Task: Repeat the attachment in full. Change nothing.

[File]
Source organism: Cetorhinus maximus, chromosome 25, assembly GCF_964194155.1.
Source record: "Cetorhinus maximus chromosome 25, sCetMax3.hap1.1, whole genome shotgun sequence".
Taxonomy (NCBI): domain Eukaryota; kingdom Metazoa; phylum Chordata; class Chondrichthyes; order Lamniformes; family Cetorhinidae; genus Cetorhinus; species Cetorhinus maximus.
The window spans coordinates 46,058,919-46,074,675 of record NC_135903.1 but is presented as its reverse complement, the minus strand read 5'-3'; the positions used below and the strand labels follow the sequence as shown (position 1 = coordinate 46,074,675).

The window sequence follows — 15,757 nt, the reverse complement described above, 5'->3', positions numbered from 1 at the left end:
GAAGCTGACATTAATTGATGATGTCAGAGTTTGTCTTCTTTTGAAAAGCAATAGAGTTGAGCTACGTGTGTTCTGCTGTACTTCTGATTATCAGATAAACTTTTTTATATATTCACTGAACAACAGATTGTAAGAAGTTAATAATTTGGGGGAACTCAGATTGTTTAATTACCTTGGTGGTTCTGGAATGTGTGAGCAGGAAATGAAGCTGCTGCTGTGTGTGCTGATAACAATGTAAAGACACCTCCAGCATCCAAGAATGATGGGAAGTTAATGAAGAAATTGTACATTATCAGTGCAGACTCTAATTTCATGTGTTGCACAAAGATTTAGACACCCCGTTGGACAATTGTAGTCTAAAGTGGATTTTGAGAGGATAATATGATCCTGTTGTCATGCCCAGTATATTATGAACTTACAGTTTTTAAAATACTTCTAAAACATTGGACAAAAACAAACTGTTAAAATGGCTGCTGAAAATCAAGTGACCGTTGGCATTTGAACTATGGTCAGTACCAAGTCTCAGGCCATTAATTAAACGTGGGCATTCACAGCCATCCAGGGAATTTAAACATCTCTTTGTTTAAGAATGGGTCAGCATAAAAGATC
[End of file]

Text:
Source organism: Cetorhinus maximus, chromosome 25, assembly GCF_964194155.1.
Source record: "Cetorhinus maximus chromosome 25, sCetMax3.hap1.1, whole genome shotgun sequence".
Taxonomy (NCBI): domain Eukaryota; kingdom Metazoa; phylum Chordata; class Chondrichthyes; order Lamniformes; family Cetorhinidae; genus Cetorhinus; species Cetorhinus maximus.
The window spans coordinates 46,058,919-46,074,675 of record NC_135903.1 but is presented as its reverse complement, the minus strand read 5'-3'; the positions used below and the strand labels follow the sequence as shown (position 1 = coordinate 46,074,675).

The window sequence follows — 15,757 nt, the reverse complement described above, 5'->3', positions numbered from 1 at the left end:
GAAGCTGACATTAATTGATGATGTCAGAGTTTGTCTTCTTTTGAAAAGCAATAGAGTTGAGCTACGTGTGTTCTGCTGTACTTCTGATTATCAGATAAACTTTTTTATATATTCACTGAACAACAGATTGTAAGAAGTTAATAATTTGGGGGAACTCAGATTGTTTAATTACCTTGGTGGTTCTGGAATGTGTGAGCAGGAAATGAAGCTGCTGCTGTGTGTGCTGATAACAATGTAAAGACACCTCCAGCATCCAAGAATGATGGGAAGTTAATGAAGAAATTGTACATTATCAGTGCAGACTCTAATTTCATGTGTTGCACAAAGATTTAGACACCCCGTTGGACAATTGTAGTCTAAAGTGGATTTTGAGAGGATAATATGATCCTGTTGTCATGCCCAGTATATTATGAACTTACAGTTTTTAAAATACTTCTAAAACATTGGACAAAAACAAACTGTTAAAATGGCTGCTGAAAATCAAGTGACCGTTGGCATTTGAACTATGGTCAGTACCAAGTCTCAGGCCATTAATTAAACGTGGGCATTCACAGCCATCCAGGGAATTTAAACATCTCTTTGTTTAAGAATGGGTCAGCATAAAAGATC